You Can’t Get a Decent Margarita at the North Pole

All is not well in paradise.  Granted, one may not think of the North Pole as “paradise” per se, however it is the pulsar of merriment, good cheer and free crap for kids who do the dishes on command and choose their school books over their Wi. 

Christine Lange and John Stange. (Photo: Greg Velichansky)

Children’s paradise has been marred, however.  Marred by liberally used handguns, accusations of infidelity, and what appears to be a region-wide alcohol dependency issue.  No, You Can’t Get A Decent Margarita at the North Pole is not quite for the children, but adults can feel a little naughty and nice stopping by for this comedy of errors (not straight up; with a twist).

Directed by Sara Bickler, and brought to you by Grain of Sand Theatre Company, You Can’t a Decent Margarita at the North Pole brings us to the North Pole underbelly, where Santa’s elf assistant with serious abandonment issues (Rita, played by Christine Lange) is wracking her brain to find a way into the jolly old man’s heart.  Santa, of course (Carl Brandt Long) is spoken for, while his frustrated wife (Heather Whitpan), unable to win the attention she deserves from her workaholic husband, turns to local firearm enthusiast, the Tooth Fairy (Ryan Sellers) for comfort and a few pointers on locking and loading.  A dry-humored and largely disdainful Rudolph narrates the evening, playing an antlered Puck to the ensemble’s antics.

The show, opening with familiar Christmas tunes, takes a couple of scenes to fully thaw out.  It soon catches up to the set (Kristina Nelson), which makes thoughtful use of the wonderful blackbox theatre.  Ever asked yourself what a North Pole bar would look like?  Wonder no more.  The actors’ physical comedy plays well amongst the pillars and icy streamers, and bring life to the piece.

You Can’t Get A Decent Margarita at the North Pole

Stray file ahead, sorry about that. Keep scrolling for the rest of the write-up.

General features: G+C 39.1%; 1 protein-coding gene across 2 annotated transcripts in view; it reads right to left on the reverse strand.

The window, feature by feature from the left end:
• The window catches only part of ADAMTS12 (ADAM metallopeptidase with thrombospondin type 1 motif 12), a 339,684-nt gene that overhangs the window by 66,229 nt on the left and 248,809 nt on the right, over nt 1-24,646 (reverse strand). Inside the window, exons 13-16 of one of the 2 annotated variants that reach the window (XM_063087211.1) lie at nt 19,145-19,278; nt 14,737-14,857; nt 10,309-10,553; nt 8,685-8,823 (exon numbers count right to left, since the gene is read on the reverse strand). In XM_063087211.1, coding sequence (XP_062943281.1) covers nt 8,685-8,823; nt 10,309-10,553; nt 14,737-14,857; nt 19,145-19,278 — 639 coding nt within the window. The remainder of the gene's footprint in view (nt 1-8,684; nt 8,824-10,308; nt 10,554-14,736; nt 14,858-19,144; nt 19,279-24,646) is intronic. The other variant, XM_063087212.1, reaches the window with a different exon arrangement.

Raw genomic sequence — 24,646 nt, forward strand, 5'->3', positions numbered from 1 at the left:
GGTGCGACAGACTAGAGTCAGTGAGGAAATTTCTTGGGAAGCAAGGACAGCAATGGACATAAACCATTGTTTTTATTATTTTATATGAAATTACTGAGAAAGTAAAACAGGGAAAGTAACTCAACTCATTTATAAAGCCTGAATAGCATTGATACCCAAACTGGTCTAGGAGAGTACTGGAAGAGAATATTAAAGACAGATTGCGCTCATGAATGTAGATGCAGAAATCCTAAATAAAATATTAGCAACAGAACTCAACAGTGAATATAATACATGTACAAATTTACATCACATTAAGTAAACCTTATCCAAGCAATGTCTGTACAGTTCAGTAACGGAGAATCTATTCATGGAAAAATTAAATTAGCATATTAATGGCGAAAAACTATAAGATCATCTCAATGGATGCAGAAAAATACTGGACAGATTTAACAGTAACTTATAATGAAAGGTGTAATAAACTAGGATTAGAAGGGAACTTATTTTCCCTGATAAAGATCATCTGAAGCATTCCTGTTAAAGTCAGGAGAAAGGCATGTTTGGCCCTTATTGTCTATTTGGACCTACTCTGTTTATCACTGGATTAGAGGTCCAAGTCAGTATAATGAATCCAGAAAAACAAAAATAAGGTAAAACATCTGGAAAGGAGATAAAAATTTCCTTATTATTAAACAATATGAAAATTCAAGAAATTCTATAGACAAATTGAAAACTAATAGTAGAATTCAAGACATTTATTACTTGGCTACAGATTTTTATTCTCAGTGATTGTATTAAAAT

Closes December 23, 2012
Fort Fringe
607 New York Avenue, NW
Washington, DC 20001
1 hour, 25 minutes without intermission
Tickets: $15
Thursdays thru Sundays

Written by Matt Hanft, the script is sharp and full of gems, with its wit sometimes flying by too fast to fully absorb.  Much social commentary is brought by Rudolph, a pro-union reindeer of the people whose relationship with the audience is crucial and delightful to the evening.  The chemistry within the cast is also its own gift, with Ms. Claus and the Tooth Fairy’s notable comedic sensibilities leading the way.

So how does a liberal reindeer, a heartsick elf, a mob-connected tooth fairy, an underappreciated wife, and a hapless Father Christmas reconcile their vast chasm of differences?  They go on vacation.  I won’t tell you more than that.

Though its subject matter may seem untraditional at a glance, You Can’t Get a Decent Margarita at the North Pole is full of the same sorts of enjoyable moments that classic comedies of errors are made of.  But it’s more than just a play, it’s also an evening.  Before and after the show, Fort Fringe boasts its own bar, where audience members can mingle and warm up with a drink.  (Unfortunately, margaritas are not served.)  Fort Fringe offers a real sense of engagement and community, while the Grain of Sand Theatre Company offers an opportunity to get good, affordable theatre back to DC patrons.  Experience this celebration of the holiday season both easy on the wallet, and hang-over free.


You Can’t Get A Decent Margarita in the North Pole . Written by Matt Hanf. Directed by Sara Bickler . Featuring Christine Lange, Carl Brandt Long, Ryan Sellers, John Stange, and Heather Whitpan. Produced by Grain of Sand Theatre and Fort Fringe. Reviewed by Sarah Ameigh.


Other reviews

Jennifer Perry . DCMetroTheaterArts
Eric Jones . ShowBizRadio


  1. I dig the Puck allusion, though I’d say Rudolph’s more like Iago after an all-nighter with the Porter from Mackers and a bottle of Scotch…



Anti-Spam Quiz:

Reprint Policy Our articles may not be reprinted in full but only as excerpts and those portions may only be used if a credit and link is provided to our website.
DC Theatre Scene is supported in part by the DC Commission on the Arts & Humanities and by the Humanities Council of Washington, DC.